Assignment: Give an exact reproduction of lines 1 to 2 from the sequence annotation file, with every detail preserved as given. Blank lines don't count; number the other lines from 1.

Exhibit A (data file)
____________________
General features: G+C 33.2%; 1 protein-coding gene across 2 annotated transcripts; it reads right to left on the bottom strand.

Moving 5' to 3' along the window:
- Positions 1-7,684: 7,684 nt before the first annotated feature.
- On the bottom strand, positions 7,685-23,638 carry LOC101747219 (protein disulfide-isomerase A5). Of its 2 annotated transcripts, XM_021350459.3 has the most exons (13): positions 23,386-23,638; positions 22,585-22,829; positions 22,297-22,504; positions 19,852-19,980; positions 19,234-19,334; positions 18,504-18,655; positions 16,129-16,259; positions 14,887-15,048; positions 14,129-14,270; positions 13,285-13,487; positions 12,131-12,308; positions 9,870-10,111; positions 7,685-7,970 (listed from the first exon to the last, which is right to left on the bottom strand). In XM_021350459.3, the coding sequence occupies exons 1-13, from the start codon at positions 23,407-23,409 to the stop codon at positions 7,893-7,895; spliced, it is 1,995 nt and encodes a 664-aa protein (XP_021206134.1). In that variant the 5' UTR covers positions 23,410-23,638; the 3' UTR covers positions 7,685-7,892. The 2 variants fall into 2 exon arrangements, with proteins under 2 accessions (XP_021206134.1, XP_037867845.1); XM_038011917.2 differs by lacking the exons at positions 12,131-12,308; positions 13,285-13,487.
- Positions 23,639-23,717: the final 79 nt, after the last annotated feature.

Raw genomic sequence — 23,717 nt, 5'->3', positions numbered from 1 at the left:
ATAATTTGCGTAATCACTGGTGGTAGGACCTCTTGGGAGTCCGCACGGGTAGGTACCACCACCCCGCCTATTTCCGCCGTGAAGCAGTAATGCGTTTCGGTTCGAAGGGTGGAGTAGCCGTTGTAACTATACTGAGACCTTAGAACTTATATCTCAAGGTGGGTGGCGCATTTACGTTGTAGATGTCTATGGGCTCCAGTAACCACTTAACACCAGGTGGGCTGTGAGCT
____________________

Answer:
General features: G+C 33.2%; 1 protein-coding gene across 2 annotated transcripts; it reads right to left on the bottom strand.

Moving 5' to 3' along the window: